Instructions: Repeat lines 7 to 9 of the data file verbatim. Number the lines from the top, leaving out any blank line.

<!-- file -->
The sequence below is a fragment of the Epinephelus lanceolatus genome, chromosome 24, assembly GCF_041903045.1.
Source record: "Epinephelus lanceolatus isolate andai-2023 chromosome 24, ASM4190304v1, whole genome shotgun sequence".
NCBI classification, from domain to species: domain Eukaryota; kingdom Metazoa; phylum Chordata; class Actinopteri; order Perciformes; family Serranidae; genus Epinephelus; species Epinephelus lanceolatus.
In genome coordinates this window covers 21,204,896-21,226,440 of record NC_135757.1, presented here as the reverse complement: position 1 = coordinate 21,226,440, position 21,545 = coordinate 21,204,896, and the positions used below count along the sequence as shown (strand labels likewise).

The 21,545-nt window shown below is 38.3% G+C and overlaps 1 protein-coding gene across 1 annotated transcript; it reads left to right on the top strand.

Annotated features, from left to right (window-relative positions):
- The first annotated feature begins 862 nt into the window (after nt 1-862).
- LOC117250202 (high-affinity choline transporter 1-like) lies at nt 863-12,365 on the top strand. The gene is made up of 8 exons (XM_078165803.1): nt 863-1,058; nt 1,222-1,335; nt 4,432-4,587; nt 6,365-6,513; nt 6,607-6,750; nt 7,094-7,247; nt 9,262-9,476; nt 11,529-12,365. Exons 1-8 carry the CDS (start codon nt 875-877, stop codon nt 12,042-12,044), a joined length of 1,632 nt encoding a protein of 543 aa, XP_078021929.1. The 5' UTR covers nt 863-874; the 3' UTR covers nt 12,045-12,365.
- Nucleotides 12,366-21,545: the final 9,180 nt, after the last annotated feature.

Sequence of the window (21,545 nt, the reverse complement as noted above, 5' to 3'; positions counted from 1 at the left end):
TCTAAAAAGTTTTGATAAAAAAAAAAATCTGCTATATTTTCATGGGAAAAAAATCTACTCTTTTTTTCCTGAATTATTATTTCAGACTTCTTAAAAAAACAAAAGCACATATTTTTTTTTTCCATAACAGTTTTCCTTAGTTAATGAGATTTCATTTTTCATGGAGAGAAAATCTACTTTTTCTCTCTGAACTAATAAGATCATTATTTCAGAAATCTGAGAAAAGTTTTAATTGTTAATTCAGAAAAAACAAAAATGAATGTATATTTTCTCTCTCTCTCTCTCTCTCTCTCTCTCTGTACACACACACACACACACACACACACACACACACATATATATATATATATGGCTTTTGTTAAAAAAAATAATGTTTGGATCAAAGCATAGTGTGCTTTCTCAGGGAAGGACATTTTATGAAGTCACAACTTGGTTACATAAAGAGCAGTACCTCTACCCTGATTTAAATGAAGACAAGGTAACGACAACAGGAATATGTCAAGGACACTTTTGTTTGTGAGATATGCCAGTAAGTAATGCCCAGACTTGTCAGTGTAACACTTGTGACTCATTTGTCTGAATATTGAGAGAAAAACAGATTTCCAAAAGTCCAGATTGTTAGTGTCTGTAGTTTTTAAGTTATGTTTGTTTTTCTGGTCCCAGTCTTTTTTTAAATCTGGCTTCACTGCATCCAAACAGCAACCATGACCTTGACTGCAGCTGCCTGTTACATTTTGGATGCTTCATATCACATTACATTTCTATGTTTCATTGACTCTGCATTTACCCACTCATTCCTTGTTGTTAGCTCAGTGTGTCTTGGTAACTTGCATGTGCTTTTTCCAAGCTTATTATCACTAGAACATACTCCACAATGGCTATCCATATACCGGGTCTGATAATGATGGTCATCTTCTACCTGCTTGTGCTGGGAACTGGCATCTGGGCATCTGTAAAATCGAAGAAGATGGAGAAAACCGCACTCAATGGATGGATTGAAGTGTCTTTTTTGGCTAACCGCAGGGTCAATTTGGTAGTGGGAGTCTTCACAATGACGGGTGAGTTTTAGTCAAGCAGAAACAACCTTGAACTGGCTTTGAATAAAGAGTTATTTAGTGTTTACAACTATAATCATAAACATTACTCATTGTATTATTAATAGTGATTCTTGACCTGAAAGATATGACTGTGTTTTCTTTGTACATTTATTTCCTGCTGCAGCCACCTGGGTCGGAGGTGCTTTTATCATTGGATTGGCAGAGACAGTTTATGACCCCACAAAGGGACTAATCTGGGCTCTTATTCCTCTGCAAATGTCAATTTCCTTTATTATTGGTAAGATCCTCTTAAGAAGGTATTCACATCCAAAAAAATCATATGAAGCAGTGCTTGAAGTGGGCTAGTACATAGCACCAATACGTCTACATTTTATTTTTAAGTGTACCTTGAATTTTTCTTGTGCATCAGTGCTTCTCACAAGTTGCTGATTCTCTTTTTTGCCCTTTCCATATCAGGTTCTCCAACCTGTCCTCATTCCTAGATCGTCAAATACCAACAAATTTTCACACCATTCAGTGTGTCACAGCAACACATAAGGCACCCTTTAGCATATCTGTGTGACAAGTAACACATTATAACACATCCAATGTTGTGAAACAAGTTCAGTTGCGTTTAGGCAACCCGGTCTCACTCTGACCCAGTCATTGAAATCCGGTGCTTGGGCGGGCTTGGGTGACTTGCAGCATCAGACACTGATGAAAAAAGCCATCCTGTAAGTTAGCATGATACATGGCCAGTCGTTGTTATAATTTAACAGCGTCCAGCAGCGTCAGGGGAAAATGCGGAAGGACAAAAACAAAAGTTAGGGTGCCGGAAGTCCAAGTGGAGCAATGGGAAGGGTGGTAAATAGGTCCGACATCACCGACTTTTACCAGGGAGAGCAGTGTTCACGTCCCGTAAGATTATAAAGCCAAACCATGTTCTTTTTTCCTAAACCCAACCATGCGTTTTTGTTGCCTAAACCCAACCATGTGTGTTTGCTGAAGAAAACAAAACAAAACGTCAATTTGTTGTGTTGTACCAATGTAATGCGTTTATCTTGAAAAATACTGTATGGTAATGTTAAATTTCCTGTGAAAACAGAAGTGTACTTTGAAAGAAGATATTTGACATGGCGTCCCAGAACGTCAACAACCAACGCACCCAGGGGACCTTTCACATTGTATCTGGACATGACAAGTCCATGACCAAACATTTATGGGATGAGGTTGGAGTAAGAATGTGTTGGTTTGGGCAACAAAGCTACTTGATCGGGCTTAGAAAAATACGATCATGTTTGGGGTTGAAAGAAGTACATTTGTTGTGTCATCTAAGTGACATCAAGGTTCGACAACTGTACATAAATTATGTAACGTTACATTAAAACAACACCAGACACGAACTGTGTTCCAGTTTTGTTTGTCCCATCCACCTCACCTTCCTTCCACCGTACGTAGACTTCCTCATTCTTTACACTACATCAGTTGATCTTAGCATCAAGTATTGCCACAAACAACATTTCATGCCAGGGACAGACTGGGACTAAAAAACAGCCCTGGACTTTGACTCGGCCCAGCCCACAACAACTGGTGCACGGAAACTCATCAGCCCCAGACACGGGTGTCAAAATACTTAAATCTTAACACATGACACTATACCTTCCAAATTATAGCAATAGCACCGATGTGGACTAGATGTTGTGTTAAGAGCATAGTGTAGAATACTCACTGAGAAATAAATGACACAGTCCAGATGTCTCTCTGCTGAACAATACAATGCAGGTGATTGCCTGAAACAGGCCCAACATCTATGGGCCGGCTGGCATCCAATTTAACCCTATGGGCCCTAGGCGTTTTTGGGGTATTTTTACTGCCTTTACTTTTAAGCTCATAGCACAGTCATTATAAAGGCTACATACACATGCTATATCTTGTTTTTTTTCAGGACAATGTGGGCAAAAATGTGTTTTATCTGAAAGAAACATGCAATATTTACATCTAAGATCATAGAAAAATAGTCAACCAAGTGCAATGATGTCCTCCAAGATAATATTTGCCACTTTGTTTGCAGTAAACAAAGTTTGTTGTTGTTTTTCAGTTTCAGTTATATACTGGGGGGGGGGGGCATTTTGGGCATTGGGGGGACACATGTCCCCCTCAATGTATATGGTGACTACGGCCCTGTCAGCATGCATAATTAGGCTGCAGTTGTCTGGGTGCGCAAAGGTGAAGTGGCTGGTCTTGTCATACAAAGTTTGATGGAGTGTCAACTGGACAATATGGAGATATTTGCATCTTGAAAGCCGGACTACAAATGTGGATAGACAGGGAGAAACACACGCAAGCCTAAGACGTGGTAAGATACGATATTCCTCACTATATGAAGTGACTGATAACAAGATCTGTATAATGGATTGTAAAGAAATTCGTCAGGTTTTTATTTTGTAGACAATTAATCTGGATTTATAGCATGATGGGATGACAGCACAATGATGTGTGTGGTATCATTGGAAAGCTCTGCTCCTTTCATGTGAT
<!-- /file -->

- The first annotated feature begins 862 nt into the window (after nt 1-862).
- LOC117250202 (high-affinity choline transporter 1-like) lies at nt 863-12,365 on the top strand. The gene is made up of 8 exons (XM_078165803.1): nt 863-1,058; nt 1,222-1,335; nt 4,432-4,587; nt 6,365-6,513; nt 6,607-6,750; nt 7,094-7,247; nt 9,262-9,476; nt 11,529-12,365. Exons 1-8 carry the CDS (start codon nt 875-877, stop codon nt 12,042-12,044), a joined length of 1,632 nt encoding a protein of 543 aa, XP_078021929.1. The 5' UTR covers nt 863-874; the 3' UTR covers nt 12,045-12,365.
- Nucleotides 12,366-21,545: the final 9,180 nt, after the last annotated feature.